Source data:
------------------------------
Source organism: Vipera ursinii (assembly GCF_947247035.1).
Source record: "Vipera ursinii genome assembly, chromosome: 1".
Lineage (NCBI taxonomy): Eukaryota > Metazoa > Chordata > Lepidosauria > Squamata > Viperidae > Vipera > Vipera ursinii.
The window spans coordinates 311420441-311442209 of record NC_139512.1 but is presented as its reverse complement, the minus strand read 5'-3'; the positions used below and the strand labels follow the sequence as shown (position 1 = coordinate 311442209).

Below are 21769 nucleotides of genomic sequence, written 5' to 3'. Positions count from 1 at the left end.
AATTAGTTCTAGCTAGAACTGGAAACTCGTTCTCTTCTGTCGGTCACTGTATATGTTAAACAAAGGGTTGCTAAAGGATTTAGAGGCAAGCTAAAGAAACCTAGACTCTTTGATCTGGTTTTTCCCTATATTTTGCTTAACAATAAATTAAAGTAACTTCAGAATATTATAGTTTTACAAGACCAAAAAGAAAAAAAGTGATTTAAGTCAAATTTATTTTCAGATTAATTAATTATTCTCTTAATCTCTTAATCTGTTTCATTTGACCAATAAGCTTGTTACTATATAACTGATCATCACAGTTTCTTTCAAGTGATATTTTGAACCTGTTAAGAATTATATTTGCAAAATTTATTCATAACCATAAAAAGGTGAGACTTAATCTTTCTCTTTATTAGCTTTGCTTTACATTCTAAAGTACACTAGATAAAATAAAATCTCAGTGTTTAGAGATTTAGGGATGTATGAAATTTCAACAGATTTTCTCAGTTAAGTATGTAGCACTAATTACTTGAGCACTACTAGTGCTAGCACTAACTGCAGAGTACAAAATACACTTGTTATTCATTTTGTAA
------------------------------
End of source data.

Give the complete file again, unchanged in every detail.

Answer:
Source organism: Vipera ursinii (assembly GCF_947247035.1).
Source record: "Vipera ursinii genome assembly, chromosome: 1".
Lineage (NCBI taxonomy): Eukaryota > Metazoa > Chordata > Lepidosauria > Squamata > Viperidae > Vipera > Vipera ursinii.
The window spans coordinates 311420441-311442209 of record NC_139512.1 but is presented as its reverse complement, the minus strand read 5'-3'; the positions used below and the strand labels follow the sequence as shown (position 1 = coordinate 311442209).

Below are 21769 nucleotides of genomic sequence, written 5' to 3'. Positions count from 1 at the left end.
AATTAGTTCTAGCTAGAACTGGAAACTCGTTCTCTTCTGTCGGTCACTGTATATGTTAAACAAAGGGTTGCTAAAGGATTTAGAGGCAAGCTAAAGAAACCTAGACTCTTTGATCTGGTTTTTCCCTATATTTTGCTTAACAATAAATTAAAGTAACTTCAGAATATTATAGTTTTACAAGACCAAAAAGAAAAAAAGTGATTTAAGTCAAATTTATTTTCAGATTAATTAATTATTCTCTTAATCTCTTAATCTGTTTCATTTGACCAATAAGCTTGTTACTATATAACTGATCATCACAGTTTCTTTCAAGTGATATTTTGAACCTGTTAAGAATTATATTTGCAAAATTTATTCATAACCATAAAAAGGTGAGACTTAATCTTTCTCTTTATTAGCTTTGCTTTACATTCTAAAGTACACTAGATAAAATAAAATCTCAGTGTTTAGAGATTTAGGGATGTATGAAATTTCAACAGATTTTCTCAGTTAAGTATGTAGCACTAATTACTTGAGCACTACTAGTGCTAGCACTAACTGCAGAGTACAAAATACACTTGTTATTCATTTTGTAA